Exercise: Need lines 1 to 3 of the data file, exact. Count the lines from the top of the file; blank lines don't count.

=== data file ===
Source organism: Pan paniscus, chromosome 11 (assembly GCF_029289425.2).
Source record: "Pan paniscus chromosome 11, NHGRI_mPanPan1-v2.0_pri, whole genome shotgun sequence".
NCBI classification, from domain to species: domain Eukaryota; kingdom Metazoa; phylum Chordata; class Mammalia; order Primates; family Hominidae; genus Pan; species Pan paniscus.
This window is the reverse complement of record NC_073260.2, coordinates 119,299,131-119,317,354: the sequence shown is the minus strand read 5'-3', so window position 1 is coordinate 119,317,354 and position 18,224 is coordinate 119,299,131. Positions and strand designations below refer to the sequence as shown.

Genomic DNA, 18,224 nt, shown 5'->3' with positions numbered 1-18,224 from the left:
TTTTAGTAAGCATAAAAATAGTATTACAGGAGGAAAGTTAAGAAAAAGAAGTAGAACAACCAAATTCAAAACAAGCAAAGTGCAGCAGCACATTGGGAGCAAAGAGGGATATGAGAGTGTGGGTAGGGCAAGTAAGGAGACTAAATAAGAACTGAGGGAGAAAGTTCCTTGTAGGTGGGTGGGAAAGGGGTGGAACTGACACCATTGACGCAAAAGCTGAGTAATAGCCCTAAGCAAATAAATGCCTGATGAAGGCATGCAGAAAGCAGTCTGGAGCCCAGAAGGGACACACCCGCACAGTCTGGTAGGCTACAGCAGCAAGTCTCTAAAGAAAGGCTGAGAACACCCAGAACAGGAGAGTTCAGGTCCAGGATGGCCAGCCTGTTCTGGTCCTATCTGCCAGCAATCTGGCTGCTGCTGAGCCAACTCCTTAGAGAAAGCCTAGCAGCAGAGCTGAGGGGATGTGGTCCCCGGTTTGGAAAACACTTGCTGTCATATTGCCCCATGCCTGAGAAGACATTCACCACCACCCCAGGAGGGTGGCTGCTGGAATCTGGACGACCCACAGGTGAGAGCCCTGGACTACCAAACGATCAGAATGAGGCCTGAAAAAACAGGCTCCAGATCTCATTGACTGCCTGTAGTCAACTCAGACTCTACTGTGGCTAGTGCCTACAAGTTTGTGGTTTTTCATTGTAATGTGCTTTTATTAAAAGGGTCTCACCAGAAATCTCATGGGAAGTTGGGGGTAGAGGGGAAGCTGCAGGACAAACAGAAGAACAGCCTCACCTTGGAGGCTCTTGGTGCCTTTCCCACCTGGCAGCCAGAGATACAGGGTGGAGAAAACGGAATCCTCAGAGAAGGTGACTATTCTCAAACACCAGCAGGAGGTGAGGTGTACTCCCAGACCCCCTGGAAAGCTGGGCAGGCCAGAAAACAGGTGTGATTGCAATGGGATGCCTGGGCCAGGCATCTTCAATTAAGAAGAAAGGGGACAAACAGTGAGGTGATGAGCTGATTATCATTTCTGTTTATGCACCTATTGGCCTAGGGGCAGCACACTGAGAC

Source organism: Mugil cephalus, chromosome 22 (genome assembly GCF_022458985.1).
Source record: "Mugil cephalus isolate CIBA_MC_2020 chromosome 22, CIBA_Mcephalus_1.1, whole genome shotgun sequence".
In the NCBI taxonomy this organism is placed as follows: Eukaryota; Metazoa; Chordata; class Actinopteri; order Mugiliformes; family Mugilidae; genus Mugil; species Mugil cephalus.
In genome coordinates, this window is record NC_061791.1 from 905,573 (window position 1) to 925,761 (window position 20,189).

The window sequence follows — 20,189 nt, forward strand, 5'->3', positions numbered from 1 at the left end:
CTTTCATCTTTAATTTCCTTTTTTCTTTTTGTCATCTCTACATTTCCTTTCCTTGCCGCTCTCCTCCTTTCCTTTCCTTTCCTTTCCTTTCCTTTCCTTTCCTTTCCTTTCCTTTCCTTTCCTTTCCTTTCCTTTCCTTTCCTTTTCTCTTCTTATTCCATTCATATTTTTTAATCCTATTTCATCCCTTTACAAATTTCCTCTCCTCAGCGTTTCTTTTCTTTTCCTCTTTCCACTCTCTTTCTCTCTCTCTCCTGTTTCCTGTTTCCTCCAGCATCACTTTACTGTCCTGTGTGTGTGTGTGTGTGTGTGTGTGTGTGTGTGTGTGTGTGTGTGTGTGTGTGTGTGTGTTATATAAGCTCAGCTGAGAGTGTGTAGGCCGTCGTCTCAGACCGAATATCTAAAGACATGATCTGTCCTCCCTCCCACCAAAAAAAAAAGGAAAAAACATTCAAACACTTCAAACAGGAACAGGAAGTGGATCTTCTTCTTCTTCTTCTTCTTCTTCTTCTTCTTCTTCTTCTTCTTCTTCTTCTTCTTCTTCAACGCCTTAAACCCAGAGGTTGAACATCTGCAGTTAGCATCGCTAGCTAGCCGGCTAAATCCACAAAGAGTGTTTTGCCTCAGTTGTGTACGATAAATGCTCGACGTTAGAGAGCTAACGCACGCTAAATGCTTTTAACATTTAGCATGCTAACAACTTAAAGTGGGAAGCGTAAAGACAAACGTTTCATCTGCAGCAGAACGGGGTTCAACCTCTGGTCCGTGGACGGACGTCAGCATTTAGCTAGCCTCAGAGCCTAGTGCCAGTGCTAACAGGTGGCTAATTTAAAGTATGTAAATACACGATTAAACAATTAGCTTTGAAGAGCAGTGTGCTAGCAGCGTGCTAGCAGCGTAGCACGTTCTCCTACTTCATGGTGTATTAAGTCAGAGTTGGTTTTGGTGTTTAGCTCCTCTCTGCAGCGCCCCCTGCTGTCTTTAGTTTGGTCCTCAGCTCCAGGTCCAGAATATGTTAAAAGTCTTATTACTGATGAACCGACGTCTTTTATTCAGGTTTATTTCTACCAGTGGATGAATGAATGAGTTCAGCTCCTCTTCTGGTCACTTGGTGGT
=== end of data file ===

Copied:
Source organism: Pan paniscus, chromosome 11 (assembly GCF_029289425.2).
Source record: "Pan paniscus chromosome 11, NHGRI_mPanPan1-v2.0_pri, whole genome shotgun sequence".
NCBI classification, from domain to species: domain Eukaryota; kingdom Metazoa; phylum Chordata; class Mammalia; order Primates; family Hominidae; genus Pan; species Pan paniscus.